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'This is happening everyday:' NYC driver charged with hate crime in death of Sikh man


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Eduardo Cuevas Minnah Arshad


Nov. 1


Prosecutors say an argument over a minor fender bender spiraled into an ugly hate crime when a driver in Queens, New York, called a Sikh man "turban man" and pummeled him in the head, causing a fatal fall.

The incident along the Van Wyck Expressway last month prompted Sikh community members and the family of the man who died to press for more law enforcement action and justice for Jasmer Singh, 66, and other Sikh people, who are often mistaken for Muslim people or others who also face discrimination.

“This is happening everyday,” Singh's son, Subeg Multani, told USA TODAY. “I raise my voice for my father because no one ever took any concrete action for the safety of the people who look different.”

Gilbert Augustin, 30, of Queens, was arraigned Tuesday on charges of manslaughter and assault as hate crimes. His lawyer, James Concemore Neville at the Legal Aid Society, said that based on initial evidence and speaking with Augustin, the incident was a minor car accident that resulted in a dispute with “very, very unfortunate consequences.” He urged patience to let the court process unfold and said it wasn't a hate crime.

“To call it such only inflames and diminishes what we’re all going through in the world today with so many wars and so much strife,” Neville told USA TODAY.

A Queens man has been charged with manslaughter and assault as hate crimes after he punched Jasmer Singh, 66, pictured here, following a fender bender on Oct. 19, 2023, in New York City. Singh planned to visit his native Punjab, India, with his wife just days later.

Multani said his father, who had two other children, was a religious man who had immigrated to Queens from Punjab, India, around 1991 and worked in construction before becoming a taxi driver.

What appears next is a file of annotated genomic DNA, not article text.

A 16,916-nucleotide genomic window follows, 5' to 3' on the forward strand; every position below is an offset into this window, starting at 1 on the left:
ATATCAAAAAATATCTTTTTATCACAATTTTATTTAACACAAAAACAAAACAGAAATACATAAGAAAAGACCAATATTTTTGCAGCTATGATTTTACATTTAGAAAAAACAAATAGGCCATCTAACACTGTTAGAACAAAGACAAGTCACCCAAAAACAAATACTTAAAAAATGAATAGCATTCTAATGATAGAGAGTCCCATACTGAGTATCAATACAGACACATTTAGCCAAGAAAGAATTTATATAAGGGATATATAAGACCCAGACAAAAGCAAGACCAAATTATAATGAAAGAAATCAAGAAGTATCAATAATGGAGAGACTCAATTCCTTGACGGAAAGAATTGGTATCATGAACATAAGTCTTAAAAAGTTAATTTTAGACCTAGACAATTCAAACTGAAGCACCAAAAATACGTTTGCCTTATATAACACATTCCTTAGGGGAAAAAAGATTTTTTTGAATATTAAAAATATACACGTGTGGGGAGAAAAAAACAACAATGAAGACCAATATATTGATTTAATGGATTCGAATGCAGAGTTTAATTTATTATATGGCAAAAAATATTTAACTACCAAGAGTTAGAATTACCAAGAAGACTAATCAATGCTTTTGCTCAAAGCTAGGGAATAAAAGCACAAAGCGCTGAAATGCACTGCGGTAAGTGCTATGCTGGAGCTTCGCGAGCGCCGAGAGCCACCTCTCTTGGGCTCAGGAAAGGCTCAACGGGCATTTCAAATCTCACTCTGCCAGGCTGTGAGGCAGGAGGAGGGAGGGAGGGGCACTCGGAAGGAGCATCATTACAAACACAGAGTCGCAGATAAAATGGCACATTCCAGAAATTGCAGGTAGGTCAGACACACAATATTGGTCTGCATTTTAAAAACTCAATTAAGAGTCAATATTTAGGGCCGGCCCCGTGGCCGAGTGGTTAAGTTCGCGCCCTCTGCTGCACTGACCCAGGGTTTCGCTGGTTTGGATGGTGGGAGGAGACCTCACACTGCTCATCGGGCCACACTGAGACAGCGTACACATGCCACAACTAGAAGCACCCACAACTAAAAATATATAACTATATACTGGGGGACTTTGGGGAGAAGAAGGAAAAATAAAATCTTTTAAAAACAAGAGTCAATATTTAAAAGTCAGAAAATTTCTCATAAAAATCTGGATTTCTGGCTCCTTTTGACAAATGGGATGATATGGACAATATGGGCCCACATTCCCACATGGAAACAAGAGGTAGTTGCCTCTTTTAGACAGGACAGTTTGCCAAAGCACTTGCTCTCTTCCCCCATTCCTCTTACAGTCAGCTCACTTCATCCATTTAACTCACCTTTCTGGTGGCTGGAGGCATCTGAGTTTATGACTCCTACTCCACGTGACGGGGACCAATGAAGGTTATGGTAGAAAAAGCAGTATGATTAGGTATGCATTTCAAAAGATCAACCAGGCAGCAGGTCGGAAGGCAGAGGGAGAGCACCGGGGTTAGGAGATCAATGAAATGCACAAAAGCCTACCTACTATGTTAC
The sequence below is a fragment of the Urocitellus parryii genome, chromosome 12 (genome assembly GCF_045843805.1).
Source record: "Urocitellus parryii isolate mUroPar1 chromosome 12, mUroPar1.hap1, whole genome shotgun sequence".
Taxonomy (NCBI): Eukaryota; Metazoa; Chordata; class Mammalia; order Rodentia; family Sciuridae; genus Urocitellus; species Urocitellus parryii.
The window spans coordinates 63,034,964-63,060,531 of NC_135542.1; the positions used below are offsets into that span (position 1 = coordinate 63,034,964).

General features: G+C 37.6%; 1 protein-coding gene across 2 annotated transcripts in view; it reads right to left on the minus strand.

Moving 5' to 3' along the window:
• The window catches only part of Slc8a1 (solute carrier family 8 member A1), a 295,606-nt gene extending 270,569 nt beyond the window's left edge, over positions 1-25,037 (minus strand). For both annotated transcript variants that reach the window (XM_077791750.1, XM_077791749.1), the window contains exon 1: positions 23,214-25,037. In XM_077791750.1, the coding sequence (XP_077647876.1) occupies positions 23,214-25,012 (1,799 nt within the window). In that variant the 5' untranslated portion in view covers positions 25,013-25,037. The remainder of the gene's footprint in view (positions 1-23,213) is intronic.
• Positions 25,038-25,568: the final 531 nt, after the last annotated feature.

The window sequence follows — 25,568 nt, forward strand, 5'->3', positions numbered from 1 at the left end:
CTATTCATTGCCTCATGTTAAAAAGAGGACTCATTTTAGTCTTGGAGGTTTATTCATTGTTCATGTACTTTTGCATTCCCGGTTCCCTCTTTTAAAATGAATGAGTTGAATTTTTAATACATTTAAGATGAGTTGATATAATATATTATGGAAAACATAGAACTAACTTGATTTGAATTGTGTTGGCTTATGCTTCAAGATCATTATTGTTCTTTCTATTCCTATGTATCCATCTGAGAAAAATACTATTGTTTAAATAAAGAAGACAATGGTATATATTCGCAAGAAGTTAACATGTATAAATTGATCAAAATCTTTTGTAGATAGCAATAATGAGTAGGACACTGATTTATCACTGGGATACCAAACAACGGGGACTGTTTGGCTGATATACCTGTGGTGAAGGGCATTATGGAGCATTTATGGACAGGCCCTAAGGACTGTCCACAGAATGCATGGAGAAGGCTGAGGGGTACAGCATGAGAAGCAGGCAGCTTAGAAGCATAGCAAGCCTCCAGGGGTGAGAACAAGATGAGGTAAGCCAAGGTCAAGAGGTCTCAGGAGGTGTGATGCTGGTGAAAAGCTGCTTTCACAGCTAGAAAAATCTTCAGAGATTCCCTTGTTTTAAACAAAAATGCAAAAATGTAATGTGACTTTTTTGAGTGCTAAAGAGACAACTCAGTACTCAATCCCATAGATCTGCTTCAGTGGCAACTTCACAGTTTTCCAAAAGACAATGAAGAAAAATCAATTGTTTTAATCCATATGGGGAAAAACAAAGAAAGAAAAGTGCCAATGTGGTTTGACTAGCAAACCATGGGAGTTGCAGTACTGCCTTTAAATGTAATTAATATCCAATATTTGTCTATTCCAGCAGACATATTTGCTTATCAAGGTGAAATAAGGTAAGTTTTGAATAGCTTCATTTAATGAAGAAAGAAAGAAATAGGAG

Now retired, Singh and his wife, Jaswinder Kaur, had suitcases packed to return to their hometown, Hoshiarpur, on Oct. 24 to stay for the winter. They were coming back from the doctor’s office on Oct. 19 when the crash happened, Multani said. Kaur was in the passenger’s seat of their blue Toyota. 

Expressway accident leads to Singh’s death

Just before noon on Oct. 19, Singh's car hit a black Ford Mustang driven by Augustin on the expressway. In a news release, prosecutors said that after pulling over, Augustin got out of his car and approached Singh, who was still inside his car, according to a witness.

The two then got in an argument, prosecutors said. According to the witness, Augustin told Singh, “No police, no police,” and repeatedly called him “turban man.” Augustin then said he wouldn’t allow Singh to go home and didn’t want Singh to call police. 

Prosecutors, citing witness testimony and video surveillance, said Augustin reached into Singh’s car and grabbed his cellphone. Singh got out of his car and followed Augustin. The two began to argue, and Singh got his phone back.

But as Singh was walking back to his car, prosecutors said, Augustin punched him three times in the head and face. One punch caused Singh’s turban to fall off. Singh fell backward and the back of his head hit the pavement. 

Augustin got in his car and drove away, prosecutors said. Singh's fall resulted in a brain injury and he was taken to the hospital. He died the next day.

That same day, a police officer saw Augustin in his car in Jamaica, Queens. His Mustang had scratches and a small dent toward the rear side of the car. During the stop, Augustin couldn’t provide a valid driver’s license or insurance. State DMV records showed he had a suspended license and he was taken into custody.

“This is a case of a fender bender immediately escalating to hateful language and then brutal, deadly violence,” Queens District Attorney Melinda Katz said in a statement. “We will show in court that it was a rage inflamed by hate that led to this senseless tragedy.”